1394", "FireWire", "I-Link") A 1995 Macintosh
serial bus interface standard offering high-speed communications and isochronous real-time
1394 can transfer data between a computer and its peripherals
at 100, 200, or 400 Mbps
, with a planed increase to 2 Gbps
. Cable length is limited to 4.5 m but up to 16 cables can be daisy-chained yielding a total length of 72 m.
It can daisy-chain
together up to 63 peripherals in a tree-like structure (as opposed to SCSI
's linear structure). It allows peer-to-peer device communication, such as communication between a scanner
and a printer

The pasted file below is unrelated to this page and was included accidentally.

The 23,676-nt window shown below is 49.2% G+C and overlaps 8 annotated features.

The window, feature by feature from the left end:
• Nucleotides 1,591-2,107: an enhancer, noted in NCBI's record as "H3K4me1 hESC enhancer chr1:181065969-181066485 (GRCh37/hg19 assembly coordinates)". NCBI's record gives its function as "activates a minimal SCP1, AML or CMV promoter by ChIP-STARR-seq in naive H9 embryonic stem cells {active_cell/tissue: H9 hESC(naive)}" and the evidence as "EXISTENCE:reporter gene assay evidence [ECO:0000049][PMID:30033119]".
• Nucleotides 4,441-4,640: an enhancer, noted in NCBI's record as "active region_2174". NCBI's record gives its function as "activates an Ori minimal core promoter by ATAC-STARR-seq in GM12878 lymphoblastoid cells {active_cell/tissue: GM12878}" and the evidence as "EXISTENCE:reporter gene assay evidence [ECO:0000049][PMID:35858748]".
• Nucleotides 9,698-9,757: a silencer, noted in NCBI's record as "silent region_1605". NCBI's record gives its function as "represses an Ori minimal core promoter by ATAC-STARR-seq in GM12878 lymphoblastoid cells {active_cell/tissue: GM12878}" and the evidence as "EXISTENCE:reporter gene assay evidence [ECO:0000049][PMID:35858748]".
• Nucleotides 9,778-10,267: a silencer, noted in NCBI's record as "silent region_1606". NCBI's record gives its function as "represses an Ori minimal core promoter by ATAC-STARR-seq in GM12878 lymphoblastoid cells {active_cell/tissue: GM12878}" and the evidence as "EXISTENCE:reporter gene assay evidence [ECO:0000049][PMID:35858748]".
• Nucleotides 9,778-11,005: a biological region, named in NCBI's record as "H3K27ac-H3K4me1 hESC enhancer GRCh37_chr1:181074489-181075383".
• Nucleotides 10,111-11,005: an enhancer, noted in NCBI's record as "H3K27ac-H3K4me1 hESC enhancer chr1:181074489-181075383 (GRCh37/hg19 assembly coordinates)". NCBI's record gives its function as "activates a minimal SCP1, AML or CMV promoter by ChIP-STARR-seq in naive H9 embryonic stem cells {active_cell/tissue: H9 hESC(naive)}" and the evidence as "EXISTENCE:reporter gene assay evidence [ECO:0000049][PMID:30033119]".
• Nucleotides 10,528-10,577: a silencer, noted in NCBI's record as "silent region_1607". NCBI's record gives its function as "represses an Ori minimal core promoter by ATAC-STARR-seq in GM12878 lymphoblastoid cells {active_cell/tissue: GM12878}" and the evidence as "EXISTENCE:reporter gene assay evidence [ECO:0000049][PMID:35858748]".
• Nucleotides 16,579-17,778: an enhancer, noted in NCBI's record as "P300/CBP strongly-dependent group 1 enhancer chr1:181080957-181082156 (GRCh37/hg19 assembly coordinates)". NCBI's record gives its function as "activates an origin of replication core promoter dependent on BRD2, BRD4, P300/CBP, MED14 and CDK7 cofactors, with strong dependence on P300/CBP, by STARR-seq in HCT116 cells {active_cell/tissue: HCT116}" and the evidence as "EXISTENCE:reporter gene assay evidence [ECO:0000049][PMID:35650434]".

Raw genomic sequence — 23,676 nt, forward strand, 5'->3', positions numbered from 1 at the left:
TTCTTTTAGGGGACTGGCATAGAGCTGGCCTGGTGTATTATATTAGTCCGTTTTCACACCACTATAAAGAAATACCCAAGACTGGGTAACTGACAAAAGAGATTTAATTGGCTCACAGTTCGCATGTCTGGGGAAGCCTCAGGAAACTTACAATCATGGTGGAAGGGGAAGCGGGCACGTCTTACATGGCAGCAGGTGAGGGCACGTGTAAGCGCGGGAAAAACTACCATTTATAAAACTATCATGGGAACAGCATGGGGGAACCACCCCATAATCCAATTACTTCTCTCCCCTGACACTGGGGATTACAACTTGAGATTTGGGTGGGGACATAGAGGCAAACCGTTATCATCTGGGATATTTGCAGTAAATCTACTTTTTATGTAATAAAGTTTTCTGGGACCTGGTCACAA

, to take place without using system memory or the CPU
. It is designed to support plug-and-play and hot swapping
. Its six-wire cable is not only more convenient than SCSI cables but can supply up to 60 watts of power, allowing low-consumption devices to operate without a separate power cord.
Some expensive camcorders have included this bus since Autumn 1995. It is expected to be used to carry SCSI
, with possible application to home automation
See also Universal Serial Bus